No matter how happily married, or how many ever-afters they’ve been married, all couples fight.
I can already hear some of your horrified reactions, “OH, NO! We don’t fight!”
(These models are highly experienced and well-trained. Do not try this at home.
No spouses were harmed in the photo op.)
I’m not talking about fist fighting. I’m not talking about yelling. I’m not talking about abusive behavior. I’m simply talking about two people with opposite ideas coming to a mutual agreement.
Some don’t want to associate their marital behavior with the above behavior, so use softer, kinder words like disagree or argue. There are also the couples who never fully speak their minds to solve an issue so they bicker. Constantly. Staring at them in disbelief at the grocery store is like watching a tennis match played on a three feet long court. You’re gunna’ get whiplash.
But a couple that claims “we never fight” is using poetic license to cover the fact that they, like every other couple, have moments where they hold extremely opposite views and need resolution. They reserve the right to call it what they want.
My husband and I don’t fight….just checking to see if you’re listening….about big issues. We were drawn together by like spiritual beliefs and life goals and just celebrated our 27th anniversary. But an issue of any size can affect your happily-ever-after if you let it.
I often jest with my husband, “If you would just apologize as soon as I get angry, we would never fight.”
Since we do fight, we’ve come up with ways to keep it fair and clean. Our goal is always to strengthen our marriage, not to weaken it with unresolved issues.
RULES FOR FIGHTING
1. If you can’t kiss goodnight because you don’t want to, the night isn’t over. Don’t let the sun go down on your anger. It’s better to lose a little sleep than to start a new day with an old problem.
2. Have the same goal in fighting.The goal isn’t for an individual to win, because you are on the same side. You are not fighting against each other, you are fighting for your marriage. Your goal is to make the marriage a place of contentment, acceptance, unity, love and respect
3. Pray about the issue three times before you bring it before your spouse. “Three strikes ‘yer out” isn’t just for baseball. The more you pray, the less likely the offense will remain an issue. It might be prayed out of the ballpark as your heart changes.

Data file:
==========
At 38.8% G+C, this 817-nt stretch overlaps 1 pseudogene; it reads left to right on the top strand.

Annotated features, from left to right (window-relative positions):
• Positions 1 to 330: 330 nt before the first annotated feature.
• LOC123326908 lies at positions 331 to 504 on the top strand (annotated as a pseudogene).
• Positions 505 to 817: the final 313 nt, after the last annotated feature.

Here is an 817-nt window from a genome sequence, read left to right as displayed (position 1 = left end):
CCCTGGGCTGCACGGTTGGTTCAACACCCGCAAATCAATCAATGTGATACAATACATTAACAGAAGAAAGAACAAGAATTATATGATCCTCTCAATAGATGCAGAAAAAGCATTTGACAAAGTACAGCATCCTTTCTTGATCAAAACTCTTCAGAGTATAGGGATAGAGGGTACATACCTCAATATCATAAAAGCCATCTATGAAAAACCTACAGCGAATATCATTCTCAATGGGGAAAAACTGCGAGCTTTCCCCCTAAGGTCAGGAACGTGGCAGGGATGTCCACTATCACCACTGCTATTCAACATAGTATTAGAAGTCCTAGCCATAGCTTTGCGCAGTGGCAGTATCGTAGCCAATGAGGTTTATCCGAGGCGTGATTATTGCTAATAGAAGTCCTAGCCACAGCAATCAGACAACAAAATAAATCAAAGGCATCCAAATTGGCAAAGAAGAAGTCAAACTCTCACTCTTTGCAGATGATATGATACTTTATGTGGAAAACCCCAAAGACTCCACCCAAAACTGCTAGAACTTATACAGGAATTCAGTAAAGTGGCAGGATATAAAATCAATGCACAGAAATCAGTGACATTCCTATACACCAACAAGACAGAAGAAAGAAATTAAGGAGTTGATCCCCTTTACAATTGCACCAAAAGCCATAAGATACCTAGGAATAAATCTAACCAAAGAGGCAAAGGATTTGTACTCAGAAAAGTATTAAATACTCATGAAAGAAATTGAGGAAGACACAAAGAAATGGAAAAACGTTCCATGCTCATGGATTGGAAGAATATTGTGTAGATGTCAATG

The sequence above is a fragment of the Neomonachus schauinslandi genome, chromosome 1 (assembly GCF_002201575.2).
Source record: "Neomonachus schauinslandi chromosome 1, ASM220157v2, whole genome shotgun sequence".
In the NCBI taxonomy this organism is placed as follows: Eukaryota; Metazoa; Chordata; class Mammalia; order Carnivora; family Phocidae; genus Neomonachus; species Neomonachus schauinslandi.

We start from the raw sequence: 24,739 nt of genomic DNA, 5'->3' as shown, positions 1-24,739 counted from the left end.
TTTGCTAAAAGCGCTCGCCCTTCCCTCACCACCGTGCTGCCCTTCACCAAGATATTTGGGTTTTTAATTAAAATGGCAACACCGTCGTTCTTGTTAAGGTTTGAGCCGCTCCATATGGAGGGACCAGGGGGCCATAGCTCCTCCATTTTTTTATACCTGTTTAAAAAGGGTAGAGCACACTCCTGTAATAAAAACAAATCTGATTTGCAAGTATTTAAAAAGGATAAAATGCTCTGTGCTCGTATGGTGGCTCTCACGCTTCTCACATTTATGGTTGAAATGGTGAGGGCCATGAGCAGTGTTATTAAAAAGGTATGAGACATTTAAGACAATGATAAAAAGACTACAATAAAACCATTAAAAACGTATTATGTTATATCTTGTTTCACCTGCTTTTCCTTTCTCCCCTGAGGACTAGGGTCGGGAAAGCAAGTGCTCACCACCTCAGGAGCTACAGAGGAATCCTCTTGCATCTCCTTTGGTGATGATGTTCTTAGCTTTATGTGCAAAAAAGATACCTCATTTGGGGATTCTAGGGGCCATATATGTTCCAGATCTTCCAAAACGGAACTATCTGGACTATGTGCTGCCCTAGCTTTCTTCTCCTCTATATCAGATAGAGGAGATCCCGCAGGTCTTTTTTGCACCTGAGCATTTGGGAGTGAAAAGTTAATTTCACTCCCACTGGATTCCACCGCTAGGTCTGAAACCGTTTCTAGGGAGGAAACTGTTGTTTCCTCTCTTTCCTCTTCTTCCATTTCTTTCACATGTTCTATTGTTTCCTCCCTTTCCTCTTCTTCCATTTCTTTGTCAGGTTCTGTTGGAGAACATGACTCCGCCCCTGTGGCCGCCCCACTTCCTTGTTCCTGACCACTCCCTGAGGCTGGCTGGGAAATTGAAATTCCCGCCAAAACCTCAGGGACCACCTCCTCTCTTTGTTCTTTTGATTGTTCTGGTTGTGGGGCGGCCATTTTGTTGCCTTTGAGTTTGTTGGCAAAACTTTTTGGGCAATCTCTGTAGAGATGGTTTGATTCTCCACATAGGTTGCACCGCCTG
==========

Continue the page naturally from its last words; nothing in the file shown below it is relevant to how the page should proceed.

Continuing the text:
4. Nobody is perfect, so allow imperfections. I’ve been driving for over 30 years, but still forget to check my gas gauge. My husband admits to practicing “selective listening” on a regular basis. He reminds me to put gas in the tank, I remind him to listen. Then he reminds me to use my telephone voice when I remind him to listen/
5. If your children aren’t allowed to behave in a certain way, neither are you. No name calling or making fun of the other person. If you do, give yourself a time-out. If that doesn’t work, ground yourself from the Internet until you can be nice.
6. Fight the present battle by sticking to the topic. Don’t bring up past battles.
7. Error on good intent. You can’t judge motive, so let the other person supply their own motive. This is the person you love, assume the best.
8. Know your battle plan. Squeezing the toothpaste tube in the middle doesn’t constitute a fight. Neither does throwing a bath towel on the floor. Irritation with minor things might indicate a larger issue you’ve been unwilling to address. Use respectful conversation and honest questions to get past the minor skirmishes and into the real fray.
9. Don’t show battle scars to others unless by mutual consent and for a good purpose. You might want to write a blog someday about how to fight, then you agree about what you want to reveal. Telling too much too soon can damage your marriage. Sharing battle strategy might help strengthen other marriages.
10. Finish the fight with forgiveness.
Each must say:
“I’m sorry for _______________, will you please forgive me?”
“Yes, I forgive you for _________________________.”
An inability to apologize or to forgive indicates the fight is not over.
The kiss challenge from #1 is another test. If you failed both tests, keep fighting discussing. Remember to use your telephone voices and the behavior you expect from your children.
Since we all fight, we gotta’ fight right.